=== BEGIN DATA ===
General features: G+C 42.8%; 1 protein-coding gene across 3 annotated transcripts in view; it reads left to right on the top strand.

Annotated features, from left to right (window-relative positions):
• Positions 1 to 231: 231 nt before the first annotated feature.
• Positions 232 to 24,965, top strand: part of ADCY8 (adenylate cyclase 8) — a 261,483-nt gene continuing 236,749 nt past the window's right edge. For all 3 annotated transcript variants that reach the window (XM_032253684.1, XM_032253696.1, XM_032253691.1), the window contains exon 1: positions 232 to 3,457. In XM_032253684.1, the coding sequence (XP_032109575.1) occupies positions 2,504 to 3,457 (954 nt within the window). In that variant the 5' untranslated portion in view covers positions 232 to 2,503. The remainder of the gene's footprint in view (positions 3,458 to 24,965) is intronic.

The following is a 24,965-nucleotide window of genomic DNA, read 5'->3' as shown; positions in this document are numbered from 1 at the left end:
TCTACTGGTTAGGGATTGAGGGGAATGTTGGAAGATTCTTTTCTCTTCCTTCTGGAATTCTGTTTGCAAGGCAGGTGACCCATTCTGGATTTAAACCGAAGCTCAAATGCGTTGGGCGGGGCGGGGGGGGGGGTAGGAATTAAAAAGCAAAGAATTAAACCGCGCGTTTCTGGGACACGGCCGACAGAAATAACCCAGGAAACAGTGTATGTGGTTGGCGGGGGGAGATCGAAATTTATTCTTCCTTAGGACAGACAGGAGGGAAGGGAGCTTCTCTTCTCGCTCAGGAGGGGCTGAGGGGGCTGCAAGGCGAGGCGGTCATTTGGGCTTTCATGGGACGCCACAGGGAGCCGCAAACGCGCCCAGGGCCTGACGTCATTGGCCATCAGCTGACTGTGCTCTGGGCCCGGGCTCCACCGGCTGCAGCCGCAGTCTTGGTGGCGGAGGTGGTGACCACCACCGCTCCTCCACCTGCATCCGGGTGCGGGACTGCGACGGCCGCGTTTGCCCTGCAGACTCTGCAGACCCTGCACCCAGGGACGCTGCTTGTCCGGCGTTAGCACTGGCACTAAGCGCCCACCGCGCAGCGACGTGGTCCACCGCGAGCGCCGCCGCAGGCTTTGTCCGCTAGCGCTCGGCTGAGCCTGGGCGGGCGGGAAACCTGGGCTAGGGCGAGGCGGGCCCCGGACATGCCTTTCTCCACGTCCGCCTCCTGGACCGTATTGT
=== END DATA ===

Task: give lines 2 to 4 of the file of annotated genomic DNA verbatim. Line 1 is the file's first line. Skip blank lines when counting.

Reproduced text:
Annotated features, from left to right (window-relative positions):
• Positions 1 to 231: 231 nt before the first annotated feature.
• Positions 232 to 24,965, top strand: part of ADCY8 (adenylate cyclase 8) — a 261,483-nt gene continuing 236,749 nt past the window's right edge. For all 3 annotated transcript variants that reach the window (XM_032253684.1, XM_032253696.1, XM_032253691.1), the window contains exon 1: positions 232 to 3,457. In XM_032253684.1, the coding sequence (XP_032109575.1) occupies positions 2,504 to 3,457 (954 nt within the window). In that variant the 5' untranslated portion in view covers positions 232 to 2,503. The remainder of the gene's footprint in view (positions 3,458 to 24,965) is intronic.